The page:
13. Dwight Goodyear on

    Hey Jon! Great to hear from you. I really appreciate your kind words and recollections…which I now recollect myself! I remember picking you up and listening to the Dead. I was obsessed with them from 1979 on, and my father was subjected to many bootlegs indeed! Good times. I will certainly let my Mom and Danielle know you said hi. Enjoy your summer as well…

  14. Mitra Kamaly on

    Dear Dr. Goodyear,
    Only a lifelong learner knows how to bring the perfect balance to their lives and to teach it to others too. Thank you so much for sharing this beautiful, true writing with us. I am moved by it, appreciate it and with your permission will share it with people I love. Thank you.

  15. Dwight Goodyear on

    Thanks for your kind words Mitra. I am glad to you were moved by the post. Thanks for reading and feel free to share it.

  16. Roger Saks on

    I noticed your tribute to your father today as I was tracking down some memories for PV class of ’88. What a wonderful letter you wrote last year. Mr. Goodyear (how I will always remember him), you father, was one of my all time favorite teachers. He was able to teach to an entire class– from the ultra-attentive all the way to the not-so-interested. Everyone learned something every single day. 30 years later, I can tell you I still remember:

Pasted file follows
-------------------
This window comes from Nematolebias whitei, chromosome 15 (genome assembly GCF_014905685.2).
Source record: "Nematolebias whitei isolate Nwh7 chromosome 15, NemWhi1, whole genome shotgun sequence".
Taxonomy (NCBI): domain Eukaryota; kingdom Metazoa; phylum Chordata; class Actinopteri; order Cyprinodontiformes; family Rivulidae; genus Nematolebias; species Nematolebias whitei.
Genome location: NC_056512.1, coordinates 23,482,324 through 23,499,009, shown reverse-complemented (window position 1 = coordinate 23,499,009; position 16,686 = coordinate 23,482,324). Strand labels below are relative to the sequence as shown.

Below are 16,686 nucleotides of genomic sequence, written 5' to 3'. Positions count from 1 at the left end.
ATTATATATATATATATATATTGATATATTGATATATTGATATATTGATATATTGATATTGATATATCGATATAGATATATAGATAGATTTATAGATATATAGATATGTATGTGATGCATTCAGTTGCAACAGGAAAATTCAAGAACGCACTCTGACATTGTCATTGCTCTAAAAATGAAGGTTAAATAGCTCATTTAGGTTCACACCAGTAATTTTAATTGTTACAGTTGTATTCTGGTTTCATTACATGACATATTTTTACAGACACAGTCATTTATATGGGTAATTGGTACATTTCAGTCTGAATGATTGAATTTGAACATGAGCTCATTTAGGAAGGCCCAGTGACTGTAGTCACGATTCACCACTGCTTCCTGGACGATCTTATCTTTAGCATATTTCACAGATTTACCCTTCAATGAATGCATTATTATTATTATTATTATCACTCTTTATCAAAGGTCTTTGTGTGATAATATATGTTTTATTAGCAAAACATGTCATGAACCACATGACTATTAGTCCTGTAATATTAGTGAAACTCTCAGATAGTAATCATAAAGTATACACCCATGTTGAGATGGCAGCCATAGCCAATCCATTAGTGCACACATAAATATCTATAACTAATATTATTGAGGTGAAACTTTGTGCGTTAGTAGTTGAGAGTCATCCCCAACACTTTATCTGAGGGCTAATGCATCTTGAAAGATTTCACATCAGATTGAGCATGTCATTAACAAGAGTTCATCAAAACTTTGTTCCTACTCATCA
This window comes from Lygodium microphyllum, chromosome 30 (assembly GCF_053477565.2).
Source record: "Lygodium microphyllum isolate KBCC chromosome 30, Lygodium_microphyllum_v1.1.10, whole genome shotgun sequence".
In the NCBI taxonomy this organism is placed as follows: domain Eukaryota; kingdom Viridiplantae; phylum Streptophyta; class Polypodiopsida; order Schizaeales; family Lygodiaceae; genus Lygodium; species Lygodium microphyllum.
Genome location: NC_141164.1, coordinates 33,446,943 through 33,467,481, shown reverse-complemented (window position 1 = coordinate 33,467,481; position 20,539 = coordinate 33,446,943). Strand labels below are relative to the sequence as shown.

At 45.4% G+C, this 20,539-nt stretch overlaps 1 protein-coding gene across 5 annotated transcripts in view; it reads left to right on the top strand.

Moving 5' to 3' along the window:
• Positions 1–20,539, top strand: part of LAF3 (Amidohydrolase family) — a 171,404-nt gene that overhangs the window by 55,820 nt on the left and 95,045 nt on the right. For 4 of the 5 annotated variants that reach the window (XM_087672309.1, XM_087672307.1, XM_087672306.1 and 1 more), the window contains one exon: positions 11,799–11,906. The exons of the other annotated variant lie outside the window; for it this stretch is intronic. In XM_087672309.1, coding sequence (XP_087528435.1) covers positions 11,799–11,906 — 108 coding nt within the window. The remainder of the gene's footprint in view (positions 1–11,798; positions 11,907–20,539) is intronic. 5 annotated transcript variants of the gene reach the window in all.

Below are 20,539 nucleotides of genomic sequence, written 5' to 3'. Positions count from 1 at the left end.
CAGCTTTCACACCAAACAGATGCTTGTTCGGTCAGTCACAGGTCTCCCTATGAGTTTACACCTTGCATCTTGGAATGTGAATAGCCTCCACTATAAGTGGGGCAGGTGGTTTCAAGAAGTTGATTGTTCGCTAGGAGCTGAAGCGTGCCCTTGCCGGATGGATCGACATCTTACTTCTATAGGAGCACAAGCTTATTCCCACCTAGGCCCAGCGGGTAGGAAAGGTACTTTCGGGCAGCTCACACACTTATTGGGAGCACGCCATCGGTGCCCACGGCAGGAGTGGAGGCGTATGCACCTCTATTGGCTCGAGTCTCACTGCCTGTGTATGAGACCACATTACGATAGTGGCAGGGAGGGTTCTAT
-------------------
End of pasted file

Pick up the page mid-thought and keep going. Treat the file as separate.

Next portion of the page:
1. The Gremlins. I even dressed as a Goodyear Gremlin for Halloween one year with a couple of friends (we have a picture that’s floating around somewhere still).
    2. The Big Scoop: That massive ice scooper that Mr. Goodyear would bang on a desk to make sure to wake up the room for the “Big Scoop” lesson of the day.
    3. The Egg Drop: I designed my egg drop contraption with wadded up newspapers and cardboard. The box successfully protected the egg from the plummet from the top row of the football bleachers, but failed spectacularly when Mr. Goodyear brought out the sledgehammer.
    4. Senioritis: Mr. Goodyear was the only teacher I know of who figured out how to appropriately teach 2nd semester seniors. We all had one foot out the door, but he still managed to keep us entertained and engaged throughout.

    All the best to you and your family— may the infinite memories of your father, Mr. Goodyear, live on forever.


    • Dwight Goodyear on

      Thanks so much for your kind, informative, and uplifting comments Roger. I always love to hear more of those “infinite memories” as you so nicely put it. I especially like details about my father’s unique pedagogical vocabulary! Back in the early 90s two students assembled what they called a “Goodyear Glossary” and it was fantastic – quite comprehensive and funny. I will try to find it and post it at this site. I will be sure to show your comments to my mother and sister as well. Best wishes for phun summer ; )

  17. LYLE P HOUGH JR. on

    My friend Charlie Grosvenor just let me know that your father died. We had physics with your father in the 1969-70 school year. Charlie said that your father made physics fun, and I heartily agree. Fifty years later, and we both have fond memories of physics with Mr. Goodyear. I would say he did his job well, and made the world a better place.